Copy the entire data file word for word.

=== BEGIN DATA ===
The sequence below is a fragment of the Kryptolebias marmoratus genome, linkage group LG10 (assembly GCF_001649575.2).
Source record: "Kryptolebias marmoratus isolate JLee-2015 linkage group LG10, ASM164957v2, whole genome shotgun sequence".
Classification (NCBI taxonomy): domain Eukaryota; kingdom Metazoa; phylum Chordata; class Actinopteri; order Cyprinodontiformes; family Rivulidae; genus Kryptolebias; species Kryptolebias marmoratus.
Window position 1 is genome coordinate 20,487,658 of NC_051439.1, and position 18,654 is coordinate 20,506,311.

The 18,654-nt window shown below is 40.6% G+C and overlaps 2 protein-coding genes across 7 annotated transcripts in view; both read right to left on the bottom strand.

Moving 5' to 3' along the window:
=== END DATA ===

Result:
The sequence below is a fragment of the Kryptolebias marmoratus genome, linkage group LG10 (assembly GCF_001649575.2).
Source record: "Kryptolebias marmoratus isolate JLee-2015 linkage group LG10, ASM164957v2, whole genome shotgun sequence".
Classification (NCBI taxonomy): domain Eukaryota; kingdom Metazoa; phylum Chordata; class Actinopteri; order Cyprinodontiformes; family Rivulidae; genus Kryptolebias; species Kryptolebias marmoratus.
Window position 1 is genome coordinate 20,487,658 of NC_051439.1, and position 18,654 is coordinate 20,506,311.

The 18,654-nt window shown below is 40.6% G+C and overlaps 2 protein-coding genes across 7 annotated transcripts in view; both read right to left on the bottom strand.

Moving 5' to 3' along the window: